Managing Employee Rights and Responsibilities
Chimezie A. B. Osigweh
Quorum Books, Jan 1, 1989 - Law - 297 pages
A companion to the editor's previous volume, "Communicating Employee Responsibilities and Rights," this book summarizes the current state of knowledge in the area of employee responsibilities and rights and points to future directions for research and practice. The contributors examine the theory behind employee rights and responsibilities and suggest the need for a shift from discipline-specific orientations to the development of an interdisciplinary paradigm. They emphasize the need to look at rights and responsibilities issues from a broad management context and examine the management of the various issues in modern organizations. Detailed case studies of programs that have worked well, short case examples, court decisions, and quantified data document specific ideas throughout the book.
The book is divided into four sections, beginning with two introductory essays. Three chapters follow that address legal issues such as legislation to protect against unjust discharge, the current status of wrongful dismissal legislation, and trends in Title VII discrimination legal theories. In the next seven chapters that address human resources and management education perspectives, the contributors treat topics involving positive discipline, internal mechanisms for resolving employee complaints, the ombudsman model of managing employee rights, whistleblowing, and the responsibilities of management education to help fulfill the rights of students and future business leaders. The concluding section contains two chapters and examines whether employee rights strategies are desired or required and develops a social constructionist and political economic perspective of employee rights. Taken together, these chapters offer the most comprehensive exposition of this complex subject available to date.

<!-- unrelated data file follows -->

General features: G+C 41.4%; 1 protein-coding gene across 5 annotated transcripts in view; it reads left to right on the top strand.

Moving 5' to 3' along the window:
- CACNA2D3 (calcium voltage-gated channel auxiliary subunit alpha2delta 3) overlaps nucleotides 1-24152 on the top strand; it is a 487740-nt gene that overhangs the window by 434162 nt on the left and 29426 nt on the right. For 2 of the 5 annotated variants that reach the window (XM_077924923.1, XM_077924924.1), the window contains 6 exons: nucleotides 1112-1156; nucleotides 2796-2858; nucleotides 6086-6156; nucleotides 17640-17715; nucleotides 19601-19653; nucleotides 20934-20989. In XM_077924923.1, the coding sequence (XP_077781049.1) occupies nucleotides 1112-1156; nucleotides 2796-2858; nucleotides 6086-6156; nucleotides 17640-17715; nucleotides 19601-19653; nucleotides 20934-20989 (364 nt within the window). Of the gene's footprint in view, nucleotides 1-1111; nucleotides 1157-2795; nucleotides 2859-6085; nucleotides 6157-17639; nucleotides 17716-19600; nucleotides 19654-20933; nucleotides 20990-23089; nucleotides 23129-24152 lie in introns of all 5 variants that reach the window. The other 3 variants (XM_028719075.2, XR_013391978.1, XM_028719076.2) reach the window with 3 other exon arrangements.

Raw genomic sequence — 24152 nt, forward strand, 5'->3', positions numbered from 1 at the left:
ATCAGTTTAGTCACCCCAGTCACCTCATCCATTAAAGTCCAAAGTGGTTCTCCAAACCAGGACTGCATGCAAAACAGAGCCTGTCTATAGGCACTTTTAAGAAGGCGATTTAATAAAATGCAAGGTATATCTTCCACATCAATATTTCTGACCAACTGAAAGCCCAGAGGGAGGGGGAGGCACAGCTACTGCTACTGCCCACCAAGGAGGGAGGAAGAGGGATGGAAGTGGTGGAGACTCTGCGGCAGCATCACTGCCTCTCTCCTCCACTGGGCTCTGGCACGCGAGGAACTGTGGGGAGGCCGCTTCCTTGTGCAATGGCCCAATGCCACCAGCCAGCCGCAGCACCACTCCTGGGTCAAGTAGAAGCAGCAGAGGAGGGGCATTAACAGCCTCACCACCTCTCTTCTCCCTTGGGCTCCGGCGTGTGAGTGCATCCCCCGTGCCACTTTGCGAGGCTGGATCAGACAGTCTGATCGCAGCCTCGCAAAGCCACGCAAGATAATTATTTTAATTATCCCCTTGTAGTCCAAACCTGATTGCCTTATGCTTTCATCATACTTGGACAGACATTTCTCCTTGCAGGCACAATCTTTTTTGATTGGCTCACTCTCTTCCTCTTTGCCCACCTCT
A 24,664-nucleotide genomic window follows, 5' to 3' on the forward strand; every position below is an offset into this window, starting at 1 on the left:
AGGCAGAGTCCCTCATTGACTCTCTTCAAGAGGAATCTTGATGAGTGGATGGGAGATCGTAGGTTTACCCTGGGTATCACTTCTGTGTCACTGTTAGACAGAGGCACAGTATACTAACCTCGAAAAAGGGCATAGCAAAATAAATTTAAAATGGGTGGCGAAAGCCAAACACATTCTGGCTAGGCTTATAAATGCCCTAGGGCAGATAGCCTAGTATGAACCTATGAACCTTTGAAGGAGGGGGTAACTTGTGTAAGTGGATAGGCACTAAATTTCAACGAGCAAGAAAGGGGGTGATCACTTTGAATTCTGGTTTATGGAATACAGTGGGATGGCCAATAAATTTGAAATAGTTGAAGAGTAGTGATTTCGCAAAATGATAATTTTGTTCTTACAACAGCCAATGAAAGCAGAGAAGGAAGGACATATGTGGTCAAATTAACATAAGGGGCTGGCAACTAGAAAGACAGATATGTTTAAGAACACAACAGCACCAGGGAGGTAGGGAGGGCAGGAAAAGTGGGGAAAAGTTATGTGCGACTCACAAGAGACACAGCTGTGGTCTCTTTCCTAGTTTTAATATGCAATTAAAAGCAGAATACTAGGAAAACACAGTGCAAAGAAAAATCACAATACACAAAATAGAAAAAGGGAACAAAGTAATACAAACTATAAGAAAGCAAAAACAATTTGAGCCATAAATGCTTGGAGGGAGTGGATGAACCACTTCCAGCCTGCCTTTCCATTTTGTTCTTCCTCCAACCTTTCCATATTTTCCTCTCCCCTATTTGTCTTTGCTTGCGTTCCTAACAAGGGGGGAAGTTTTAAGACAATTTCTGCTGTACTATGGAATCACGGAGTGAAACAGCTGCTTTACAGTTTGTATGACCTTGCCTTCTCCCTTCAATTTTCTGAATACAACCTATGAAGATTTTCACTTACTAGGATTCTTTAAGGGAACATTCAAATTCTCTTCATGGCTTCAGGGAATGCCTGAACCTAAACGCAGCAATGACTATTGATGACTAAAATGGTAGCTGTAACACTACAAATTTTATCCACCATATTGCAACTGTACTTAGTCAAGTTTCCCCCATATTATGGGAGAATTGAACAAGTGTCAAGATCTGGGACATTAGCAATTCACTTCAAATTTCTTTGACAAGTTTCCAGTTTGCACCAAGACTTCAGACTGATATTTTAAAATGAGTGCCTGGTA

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The Challenge of Employee Rights
A Perspective on Workplace Justice
Legislation as the Best Protection Against Unjust
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